Have you ever earnestly prayed for something that ultimately did not come to fruition? How did this seemingly unanswered prayer make you feel? This week we will study Matthew 7:7-11 where Jesus instructs us to keep asking and seeking and knocking with confidence, because we approach God not on the basis of our performance or our spiritual track record, but solely on the basis of the sheer goodness of God the Father.
Matt will help us explore the truth that God hears all our prayers, and that God responds not with reluctance but rather with attention. It is in this understanding that we get to bring everything to God, and bring it to God often.
Highlighting two kinds of prayer to help us ask and seek and knock, our time in the Sermon on the Mount will help us dive deeper into our communal and individual prayer life.
I will pray about whatever is on my heart, the ordinary events of my day.
When my mind wanders in prayer, I will pray about whatever that is.
I will make a commitment to pray for people who don’t know God.
I will ask God to open the door to spiritual conversations with people who don’t know him.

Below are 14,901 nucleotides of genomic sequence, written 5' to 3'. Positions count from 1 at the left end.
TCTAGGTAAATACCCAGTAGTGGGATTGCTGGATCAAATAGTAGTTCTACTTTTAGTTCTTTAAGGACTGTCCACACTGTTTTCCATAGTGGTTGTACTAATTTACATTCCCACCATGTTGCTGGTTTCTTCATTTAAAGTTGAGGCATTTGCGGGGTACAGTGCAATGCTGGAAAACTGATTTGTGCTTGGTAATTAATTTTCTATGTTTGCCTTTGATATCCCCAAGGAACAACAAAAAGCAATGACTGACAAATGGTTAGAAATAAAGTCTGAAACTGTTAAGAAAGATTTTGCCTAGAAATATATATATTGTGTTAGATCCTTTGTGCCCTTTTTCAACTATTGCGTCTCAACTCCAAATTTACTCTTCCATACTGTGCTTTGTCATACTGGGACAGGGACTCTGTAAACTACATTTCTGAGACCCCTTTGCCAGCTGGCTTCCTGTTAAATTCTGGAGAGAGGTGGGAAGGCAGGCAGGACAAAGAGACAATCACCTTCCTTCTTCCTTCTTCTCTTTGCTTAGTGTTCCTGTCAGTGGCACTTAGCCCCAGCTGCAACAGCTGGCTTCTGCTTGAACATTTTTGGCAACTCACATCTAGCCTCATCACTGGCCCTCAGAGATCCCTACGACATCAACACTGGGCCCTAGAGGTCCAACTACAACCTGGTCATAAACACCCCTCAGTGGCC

We’re going to start today in Luke 11. It’s a similar passage as the one we’re at in the Sermon on the Mount. The one difference is — in Luke 11 Jesus starts with a story about a cranky neighbor. This is what he says: Suppose you went to a friend’s house at midnight, wanting to borrow three loaves of bread. You say to him, “A friend of mine has just arrived for a visit, and I have nothing for him to eat.” And suppose he calls out from his bedroom, “Don’t bother me. The door is locked for the night, and my family and I are all in bed. I can’t help you.” But I tell you this—though he won’t do it for friendship’s sake, if you keep knocking long enough, he will get up and give you whatever you need because of your shameless persistence. Luke 11:5-8 In our day you could go to a neighbor and ask to borrow something and normally a neighbor will say yes. But it’s nothing like Jesus’ day. Hospitality was a much higher value then. We need to walk through this a little bit to get what Jesus is driving at. He says someone arrives at your house. Of course, in those days there were no places to stop along the way for food — no chick-fil-a, chipotle or in-n-out burger. Giving and receiving hospitality were essential for survival. The hour of arrival was irrelevant. Even if it was midnight, the host has to provide the meal whether he wanted to or not, and the guest has to eat the meal whether the guest is hungry or not. That’s just the way hospitality worked. When a stranger came to someone’s house, that stranger was regarded not just as the guest of that home but as the guest of the whole village, so the meal had to be the best the village could offer. Now, here a guest arrives, and the host is not adequately prepared to feed him that kind of a meal. So Jesus said the host goes to the neighbor, and the host says, “A guest has arrived. I have nothing for him.” That doesn’t mean there was literally no food in the house. The host wasn’t starving. Do you ever hear someone say something like, “I have nothing to wear”? Does that mean literally “I have nothing with which to cover my body? I can only go to this event if it’s clothing-optional.” No, it means “I have nothing that won’t make me look like a fashion-challenged cheapskate.” This host is going to the neighbor saying, “I have nothing to serve this guest that will uphold the honor of our community.” Out of politeness he asks for just the minimum. He says, “Could I have three loaves of bread?” Bread in that day was not the meal. In a sense, bread was like the knife and the fork. They would have the main dishes in a pot, and then people would take a fresh piece of bread, dip it in, and that’s the way they would eat the meal. So the host here is asking his neighbor for just the minimum, kind of out of politeness, but with the understanding that the neighbor will offer everything that’s needed. He’s trusting the generosity of the neighbor. “I need to set forth the kind of meal that will not shame us as a community.” Now, if you were a neighbor, you wouldn’t hesitate at something like this. It would be an honor to be asked. It meant you were thought of as a person of substance and generosity in the community. Of course, this is going on publicly. Several people in the neighborhood who’d be able to hear would be listening in on this conversation. To say no would be to disgrace yourself before the whole village. Jesus says, now, imagine this happens — you go to your neighbor, and your neighbor says, “We’ve already bolted the door for the night. The kids are already in bed. They might wake up. I can’t do it.” These would be recognized by Jesus’ listeners as ludicrous excuses. And that’s the point. Grammatically, Jesus starts the story like this — “Can you imagine this happening? Can you imagine this?” The expected reply would be, “No, that’s unthinkable. It could never happen.” It’s so absurd they’d be chuckling over it. “It’s impossible.” Jesus says, “Okay, but for the sake of argument, pretend like it happens. What should you do?” He says, “Just stand there by the door. Don’t go home. Just stand there by the door and keep knocking, and your neighbor won’t be able to go back to sleep.” Eventually, Jesus says, he’ll respond. You know he will. If nothing else, if he won’t even do it because he’s your friend, just sheer persistence will wear him down. Now, it’s very important to understand what Jesus is not saying in this story. So stay with me here for a moment. I want to say what Jesus is not saying, because this can lead to horrible misunderstanding about prayer. Jesus is not saying that God is like a cranky neighbor. It’s important that we understand this because there are people who think God is reluctant to give anything in response to prayer, that he’s not really concerned about my desires or my fears or my hopes. When that happens, people start searching for the right technique or the right secret to make prayer work. I remember having a conversation with a woman who came from another kind of tradition. She had heard some of the prayers around the church, and she said, “You won’t get your prayers answered around here because you don’t pray right around here.” I said, “What do you mean by that?” She said, “You shouldn’t ask God to do things. You should just boldly demand it.” The secret to getting prayers answered is this technique, she thought. Just boldly claim. Make demands of God. And God will do it. My parents loved me. They enjoyed giving gifts to me. But it would not have worked out well for me if i would have gone to my mom and said, “Mother, I demand you to buy me a new bike.” God is not withholding stuff until you find the secret technique. Some people think the secret technique is to have a high degree of certainty. They’re convinced that if they don’t get the answer they want, it’s because they just don’t have enough faith. People beat themselves up over this. They forget the story of the father who comes to Jesus and says, “If you can, would you help my son.” Jesus says, “Why do you say ‘if’? Everything is possible to the one who believes.” The man said, “I do believe. Help me with my unbelief.” And that’s enough. All you need is just enough faith to go to Jesus. Jesus is not saying that praying to God is like making a request of a cranky neighbor. Jesus is saying something like this: “When you go to this neighbor, everything’s against you. It’s night, he’s asleep, the doors are locked, the kids are tucked in. He may not even like you, and yet still you go to him and you know he’ll be responsive. You know eventually, if nothing else, persistence will do it, and so you persist.” “If that’s the case with your neighbor,” Jesus is saying, “how much more should you persist with God, who is never asleep but always attentive to you?” Right now God is paying attention to you as you listen to these words. God is never reluctant but always eager to give. Right now God longs to pour out blessings on you as you listen to these words. He’s never distant, always closer than the air you breathe. Right now God is closer to you than you can imagine. Jesus says if you persist with cranky neighbors, then how much more should you persist in prayer with God? Alright, now, this brings us to what Jesus teaches in the Sermon not he Mount. The next part in Luke 11 is identical to what Jesus teaches in Matthew 7:7-11. “Ask and it will be given to you; seek and you will find; knock and the door will be opened to you. For everyone who asks receives; the one who seeks finds; and to the one who knocks, the door will be opened. “Which of you, if your son asks for bread, will give him a stone? Or if he asks for a fish, will give him a snake? If you, then, though you are evil, know how to give good gifts to your children, how much more will your Father in heaven give good gifts to those who ask him! Matthew 7:7-11 Verse 7 is where Jesus really gives the command of this text — “Ask.” Grammatically each of the verbs here is given in the present tense and the imperative, which could be translated, “Ask and keep on asking. Seek and don’t stop seeking. Knock and just stand there and knock and knock and knock and knock.” Then he goes on to give another picture, another analogy, and this is one that involves a parent. Again there’s some irony here. He says, “Who among you would give a child a snake when he asks for a fish?” Generally parents don’t do that sort of thing. That’s not the heart of a loving parent. Then Jesus makes this remarkable statement, which I hope we can fully unpack here today. It looks kinds of shocking at first, but it’s very good news. He says, “If you then, who are evil, know how to give good gifts” — that word comes as kind of a slap in the face, “evil.” Of course, that’s not the whole truth about us, but it is the truth about us. I’m a fallen man. I am self-centered. I can be vindictive. I can be amazingly petty, but even so, I know the joy of giving to my children. I learned real early on that feeling on Christmas morning when my young children would walk into our living room and see a fully assembled toy — that I was up until two o’clock in the morning assembling, because some pathological liar at the factory wrote the words “easy to assemble” on the box. I know what it’s like to see their faces light up and to know it was worth it. Even I know that feeling, fallen as I am. But in God there is no falleness, no evil. This is how we must come to think and believe with our whole being about God. There is nothing reluctant, nothing withholding about him. In the heart of God there is nothing but goodness and generosity. So if in your life, you’ve ever for a moment felt any joy at giving, take that feeling and purge it of all selfishness and intensify it a thousand times, and extend it throughout all eternity. Then you get some glimmer of the self-giving, joy-filled love of the Father. That’s who God is. Therefore, Jesus says, keep asking and seeking and knocking with confidence, because you approach God not on the basis of your performance or your spiritual track record, but solely on the basis of the sheer goodness of the Father. Jesus says you’ve just got to ask and keep asking, seek and keep seeking, knock and keep knocking. Just don’t quit. You get disillusioned, you get disappointed, you have prayers that aren’t answered, we don’t know why. We don’t understand all that. Jesus says just know this, that far more than you want prayers answered, God longs to give wonderful things to every one of his children. So whatever else you do, don’t stop. Alright, in the time that remains, I want to talk about two kinds of prayer that I’d like to invite us to pursue to help us ask and seek and knock. We’ll get to that in just a moment. Announcements Alright, the first kind of prayer that will help us ask and seek and knock is what Richard Foster calls ordinary prayer The idea here is you just pray about whatever is on your heart, the ordinary events of your day. * Pray about your family as you think about them or are concerned for them. * Pray about your work. * Pray about your frustrations. * Pray about your problems. * At the start of your day, maybe, or at the end of your day, just go through what’s on your heart. * Talk to God about what you’re really concerned about. Ordinary prayer means you come as you are to God as God is. Because, here’s the thing — this is real important — when you pray, if you only pray for things that sound spiritual but that you’re not genuinely interested in, if that’s all you pray about, it will kill your prayer life. Interestingly, most prayers in the Bible fall in the category of what might be called ordinary prayer. One of my favorites is in the Book of Jonah. You may know the story. Jonah resists God, he’s swallowed by a fish, finally he preaches to Nineveh, and he tells them they’re about to be judged and they’re going to be destroyed. The people of Nineveh believe him, and they repent, so they’re not destroyed. Now, you would think Jonah would be happy that the people had responded to his preaching this way. You would think Jonah would be thankful for God’s mercy and goodness. But the text says — “But this was very displeasing to Jonah, and he became angry.” He was angry that God didn’t destroy Nineveh. Maybe he felt like it would ruin his prophetic track record or something… because he said it was going to happen. So Jonah prayed to the Lord and said: “Isn’t this what I said, Lord, when I was still at home? That is what I tried to forestall by fleeing to Tarshish. I knew that you are a gracious and compassionate God, slow to anger and abounding in love, a God who relents from sending calamity. Now, Lord, take away my life, for it is better for me to die than to live.” Jonah 4:2-4 That’s what Jonah prayed to God. Then he goes out on the side of the hill, and he sits down to watch what’s going to happen to Nineveh. While he’s out there sulking, it’s real hot, and God notices this. So the writer says that God caused a vine to grow up around Jonah, and it provided shade for him as he sat there sulking and pouting, watching Nineveh, waiting to see if it was going to be destroyed or if HE was going to be destroyed. God sees his discomfort and brings a vine. The text says Jonah was very happy about the vine. But then God sent a worm that ate the vine and made it wither… because Jonah had some growing to do. So the vine’s gone. Then the text says: When the sun rose, God provided a scorching east wind, and the sun blazed on Jonah’s head so that he grew faint. He wanted to die, and said, “It would be better for me to die than to live.” Jonah 4:8 This is Jonah — the prophet of God — praying about shade, asking God that he might die because he no longer has shade. I mean, he could have moved. No, he prefers to just die, get it over with, no shade. — “The vine’s gone. I like the vine. The worm came, I’m not happy about the worm, it would just be better for me to die.” But here’s what’s amazing — God is perfectly willing to talk to Jonah about shade. God, who sent the vine, is perfectly willing to talk about this. But God said to Jonah, “Is it right for you to be angry about the plant?” “It is,” he said. “And I’m so angry I wish I were dead.” Jonah 4:9 So God is going to act wisely to help Jonah become a bigger person. So he goes on to say: “You have been concerned about this plant, though you did not tend it or make it grow. It sprang up overnight and died overnight. And should I not have concern for the great city of Nineveh, in which there are more than a hundred and twenty thousand people who cannot tell their right hand from their left—and also many animals?” Jonah 4:10-11 God’s going to help them grow up. But here’s the deal with Jonah — about the only virtue of his prayer was that it was honest. It was just real. And that’s enough for God to take seriously. C. S. Lewis put it like this: We must lay before God what is in us, not what ought to be in us. C. S. Lewis So, when it comes to this business of prayer, I want to recommend that you just start with what concerns you. Even if those concerns seem small or selfish, God will help you grow. If what’s on your mind is the vine, just start by praying about the vine, and God will help get you to the place where you’re praying for Nineveh. Have you ever had your mind wander when you’re praying? I used to feel so guilty about that. Here’s something I’ve learned though — if you find your mind consistently wandering toward something, it’s probably because you need to be praying about that. Now, we get troubled by mixed motives, and that’s understandable. For instance, you want your business to go well, and part of that is concern for your clients or being able to give more resources to God. But part of it is selfish concern for your own success. But if we wait to pray until our motives are pure, we’ll wait until we’re dead. So don’t wait. Just bring it all before God. It may be that you’re single and you’re aware that you want God to give you a relationship with a person of strong character, keen moral fiber, but you also want someone who is heart-stoppingly physically attractive, and it feels kind of superficial to pray about that. God already knows what you want. It’s not like it’s going to come as some big shock to God — “Gosh, what a superficial person you turned out to be. I had no idea.” He already knows. The alternative to ordinary prayer is that we worry and obsess and isolate ourselves from God. So pray the unvarnished concerns of your heart. Pray about whatever concerns you as you wake in the morning, as you go through the day, as you go to sleep at night — your relationships, your work, everything. * You get some financial news. * Your boss is upset with you. * You have a project. You’re not sure it’s going to be done on time. * You’re on the road, and you’re frustrated. Do you know, even with the person who really loves you, they love to know the details of your life. That’s one of the ways you gauge the intimacy or the affection level of a relationship. The deeper you go with someone, the more interested they are in listening to your details. If you don’t like the person, it bogs you down when they start getting into the details. Well, there is not a detail in your heart, not a detail in your life in which God is not intensely interested. That’s who God is. There’s not a thought that goes through your mind, there is not a feeling that surges in your heart that is not the object of intense interest to God. You need to reflect on that, and you need to talk to him about that. Alright, that’s the first kind of prayer, just ordinary, unvarnished, raw, unguarded, human prayer. The second kind of prayer is what might be called “ evangelistic prayer ” and I would say this one is extremely important. We need to pray for people who don’t know God. We just need to be constantly reminded about this one. There are times of the year — Christmas and Easter — when we challenge you to pray for your friends and neighbors and coworkers who don’t know God. And we pray for them around that time of the year. But I want to remind you today that we need to ask and keep on asking, seek and continue to seek and knock and knock and knock. Don’t stop now because you never know what God is going to do. I want to share with you a story about a prayer for someone who didn’t know God. It’s about a guy named Tony Campolo. There’s a Pentecostal college near Eastern College where Tony teaches. He’s not Pentecostal, but he says he talks so fast that they think he’s speaking in tongues, so it works out okay. One day they invited Tony to speak at a chapel service. He likes speaking there because they’re dynamic, happy people. Just before the service, eight guys took him to the back room and got him down on his knees. They laid their hands on his head and prayed for him, which was a good thing. As a teacher, I know you want all the prayer you can get. The only problem was, these guys prayed for a long time. That’s usually okay, but the longer they prayed the more tired they got. The more tired they got, the more they leaned on his head. Eight guys leaning on your head doesn’t feel so good. One guy wasn’t even praying for Tony. Instead, he went on and on praying for someone named Charlie Stoldfuss. “Dear Lord, you know Charlie Stoldfuss. He lives in that silver trailer down the road about a mile. You know the trailer, Lord, just down the road on the right-hand side.” Tony was thinking, “Knock it off. What do you think God’s doing, saying, ‘What’s that address again?’” But this guy kept going on and on about Charlie Stoldfuss. “Charlie told me this morning he’s decided to leave his wife and three kids, walk out on his family. Lord, step in. Do something. Bring that family together again.” While Tony is kneeling there, eight guys leaning on his head, he’s asking himself, “When’s this guy going to knock it off so I can get these preachers off my head?” But he kept going on and on about Charlie Stoldfuss, leaving his wife and kids. Constant reminders about the silver trailer a mile down the road on the right-hand side. Finally the prayers were over, and he preached a great sermon. After he finished, he got in his car, drove down the Pennsylvania Turnpike heading for home. As he drove onto the turnpike he noticed a hitchhiker. It’s probably not wise to pick up a hitch hiker, but Tony said he’s a preacher, and whenever he can get anyone locked in as a captive audience he does it. So he stopped to pick him up. They drove a few minutes, Tony said, “Hi, my name’s Tony Campolo. What’s yours?” He said, “My name is Charlie Stoldfuss.” Tony couldn’t believe it. He got off the turnpike at the next exit and headed back. Charlie got a bit uneasy with that. After a few minutes he said, “Hey, mister, where are you taking me?” Tony said, “I’m taking you home.” Charlie narrowed his eyes and asked why. Tony said, “Because you just left your wife and three children, right?” That blew him away. “Yeah, that’s right.” With shock written all over his face, he plastered himself against the car door, and never took his eyes off Tony. They drove off the turnpike at the next exit. Then Tony really did him in as he drove right up to his silver trailer. When he pulled up, Charlies eyes seemed to bulge as he asked Tony, “How did you know I live there?” Tony said, “God told me.” He believed God did tell him. They got out of the car, and Tony ordered him to get in the trailer. Half shaking, he answered, “Right, mister, I’m going.” When Charlie opened the trailer door, his wife shouted, “You’re back. You’re back.” He whispered in her ear, and the more he talked the bigger her eyes got. Then Tony said with real authority, “The two of you sit down. I’m going to talk and you’re going to listen.” And man, did they listen. That afternoon those two young people began a relationship with Jesus Christ. Now, here’s the deal — it doesn’t usually happen this dramatically for most people, but Jesus says when you begin to pray, the Father will give the Holy Spirit. The power of the Holy Spirit, in some way that we do not fully understand, is unleashed when we pray. So don’t stop. * Today when you drive somewhere, pray. * When you get ready for bed, pray. * When you wake up, pray. * As you go through the day, pray for the ordinary concerns of your heart. * Pray and ask God to do the work of his Spirit in the lives of people who don’t know him so that once again the church will explode… and we’ll be filled with awe. Jesus says don’t stop asking. Don’t stop seeking. Don’t stop knocking. Blue Oaks Church Pleasanton, CA